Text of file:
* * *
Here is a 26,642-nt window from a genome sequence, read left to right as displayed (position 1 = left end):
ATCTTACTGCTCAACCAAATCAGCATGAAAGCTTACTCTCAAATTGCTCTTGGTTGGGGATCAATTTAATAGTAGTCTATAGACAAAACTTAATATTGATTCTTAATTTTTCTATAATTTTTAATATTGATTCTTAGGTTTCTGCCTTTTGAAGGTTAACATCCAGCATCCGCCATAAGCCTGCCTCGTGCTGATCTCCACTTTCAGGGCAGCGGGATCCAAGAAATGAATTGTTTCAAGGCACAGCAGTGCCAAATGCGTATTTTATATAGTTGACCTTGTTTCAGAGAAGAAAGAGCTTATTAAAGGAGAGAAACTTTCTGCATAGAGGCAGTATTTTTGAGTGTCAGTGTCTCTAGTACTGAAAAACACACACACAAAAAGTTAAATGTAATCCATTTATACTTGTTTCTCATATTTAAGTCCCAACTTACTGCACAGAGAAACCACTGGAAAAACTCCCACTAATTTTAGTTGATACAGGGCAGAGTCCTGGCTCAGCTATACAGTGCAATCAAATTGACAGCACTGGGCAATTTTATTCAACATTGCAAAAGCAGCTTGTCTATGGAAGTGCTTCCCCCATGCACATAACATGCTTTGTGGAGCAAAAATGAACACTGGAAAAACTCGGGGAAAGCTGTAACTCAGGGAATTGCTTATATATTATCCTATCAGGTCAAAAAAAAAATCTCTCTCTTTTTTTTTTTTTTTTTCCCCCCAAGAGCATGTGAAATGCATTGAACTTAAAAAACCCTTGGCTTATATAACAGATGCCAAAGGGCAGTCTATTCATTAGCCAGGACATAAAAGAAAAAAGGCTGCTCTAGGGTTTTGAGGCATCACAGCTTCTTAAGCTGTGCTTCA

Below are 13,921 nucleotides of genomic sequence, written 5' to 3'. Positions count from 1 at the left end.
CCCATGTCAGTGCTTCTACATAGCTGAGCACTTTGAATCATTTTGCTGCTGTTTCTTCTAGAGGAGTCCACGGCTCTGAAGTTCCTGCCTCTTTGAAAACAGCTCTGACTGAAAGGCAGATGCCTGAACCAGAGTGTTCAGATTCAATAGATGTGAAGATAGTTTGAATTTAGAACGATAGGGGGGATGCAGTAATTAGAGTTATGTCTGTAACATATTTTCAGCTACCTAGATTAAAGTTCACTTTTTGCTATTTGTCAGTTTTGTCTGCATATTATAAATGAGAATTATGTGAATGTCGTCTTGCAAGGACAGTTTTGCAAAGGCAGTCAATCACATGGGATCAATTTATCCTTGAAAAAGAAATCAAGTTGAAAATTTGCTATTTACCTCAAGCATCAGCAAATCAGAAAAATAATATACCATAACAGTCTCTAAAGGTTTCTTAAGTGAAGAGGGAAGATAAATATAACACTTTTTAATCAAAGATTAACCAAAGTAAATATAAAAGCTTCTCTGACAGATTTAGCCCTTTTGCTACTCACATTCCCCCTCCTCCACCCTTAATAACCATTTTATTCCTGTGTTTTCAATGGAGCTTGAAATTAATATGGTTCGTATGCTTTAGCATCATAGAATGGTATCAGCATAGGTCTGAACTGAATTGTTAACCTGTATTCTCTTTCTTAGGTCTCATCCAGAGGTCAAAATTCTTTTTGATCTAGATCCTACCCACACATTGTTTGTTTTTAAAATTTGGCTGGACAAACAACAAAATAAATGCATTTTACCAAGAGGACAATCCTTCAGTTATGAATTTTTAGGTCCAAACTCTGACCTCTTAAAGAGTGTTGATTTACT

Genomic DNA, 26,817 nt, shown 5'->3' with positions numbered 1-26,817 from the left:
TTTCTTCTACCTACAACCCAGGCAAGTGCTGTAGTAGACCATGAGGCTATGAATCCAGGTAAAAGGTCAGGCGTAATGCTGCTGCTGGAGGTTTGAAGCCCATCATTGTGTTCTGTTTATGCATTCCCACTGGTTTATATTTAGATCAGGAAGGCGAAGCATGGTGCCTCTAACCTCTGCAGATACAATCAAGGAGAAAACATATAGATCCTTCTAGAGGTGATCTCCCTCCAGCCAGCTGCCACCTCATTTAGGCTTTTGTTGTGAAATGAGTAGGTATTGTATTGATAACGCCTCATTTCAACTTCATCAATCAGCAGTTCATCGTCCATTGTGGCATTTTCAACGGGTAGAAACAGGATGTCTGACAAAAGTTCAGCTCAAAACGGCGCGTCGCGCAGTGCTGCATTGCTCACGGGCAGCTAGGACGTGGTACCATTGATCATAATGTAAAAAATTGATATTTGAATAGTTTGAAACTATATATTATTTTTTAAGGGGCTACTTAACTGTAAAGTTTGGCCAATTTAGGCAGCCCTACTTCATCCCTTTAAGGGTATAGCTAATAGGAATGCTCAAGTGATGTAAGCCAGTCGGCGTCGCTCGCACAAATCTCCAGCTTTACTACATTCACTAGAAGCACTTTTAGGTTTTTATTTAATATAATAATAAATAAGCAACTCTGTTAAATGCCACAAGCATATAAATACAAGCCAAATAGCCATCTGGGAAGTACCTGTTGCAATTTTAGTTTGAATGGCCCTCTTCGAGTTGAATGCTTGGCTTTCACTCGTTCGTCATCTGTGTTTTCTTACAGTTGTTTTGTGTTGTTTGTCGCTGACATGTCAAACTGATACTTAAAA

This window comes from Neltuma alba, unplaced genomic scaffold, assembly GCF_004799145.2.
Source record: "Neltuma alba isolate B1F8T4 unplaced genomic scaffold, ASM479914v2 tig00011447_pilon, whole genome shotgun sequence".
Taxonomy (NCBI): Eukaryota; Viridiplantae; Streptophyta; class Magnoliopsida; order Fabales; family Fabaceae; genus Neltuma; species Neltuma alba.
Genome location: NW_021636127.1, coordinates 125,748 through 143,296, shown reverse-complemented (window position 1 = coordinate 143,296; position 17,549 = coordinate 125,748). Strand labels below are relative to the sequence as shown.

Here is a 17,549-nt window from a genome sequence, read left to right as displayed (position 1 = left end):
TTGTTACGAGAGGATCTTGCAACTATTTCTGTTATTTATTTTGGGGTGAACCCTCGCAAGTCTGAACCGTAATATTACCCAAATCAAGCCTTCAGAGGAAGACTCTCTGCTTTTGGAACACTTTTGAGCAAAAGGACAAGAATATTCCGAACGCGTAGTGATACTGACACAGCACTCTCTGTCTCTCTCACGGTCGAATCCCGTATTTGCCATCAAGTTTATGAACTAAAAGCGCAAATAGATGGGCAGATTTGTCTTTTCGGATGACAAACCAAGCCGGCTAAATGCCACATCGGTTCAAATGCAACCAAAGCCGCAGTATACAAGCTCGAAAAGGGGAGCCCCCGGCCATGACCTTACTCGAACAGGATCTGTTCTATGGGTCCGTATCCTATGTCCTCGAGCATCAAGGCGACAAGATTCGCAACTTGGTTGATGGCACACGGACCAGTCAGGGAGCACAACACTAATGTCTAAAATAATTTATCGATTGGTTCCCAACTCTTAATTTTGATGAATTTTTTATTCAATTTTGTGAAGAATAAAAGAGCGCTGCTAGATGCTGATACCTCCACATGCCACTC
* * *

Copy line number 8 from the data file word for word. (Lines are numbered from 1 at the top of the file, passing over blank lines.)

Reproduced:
Source record: "Neltuma alba isolate B1F8T4 unplaced genomic scaffold, ASM479914v2 tig00011447_pilon, whole genome shotgun sequence".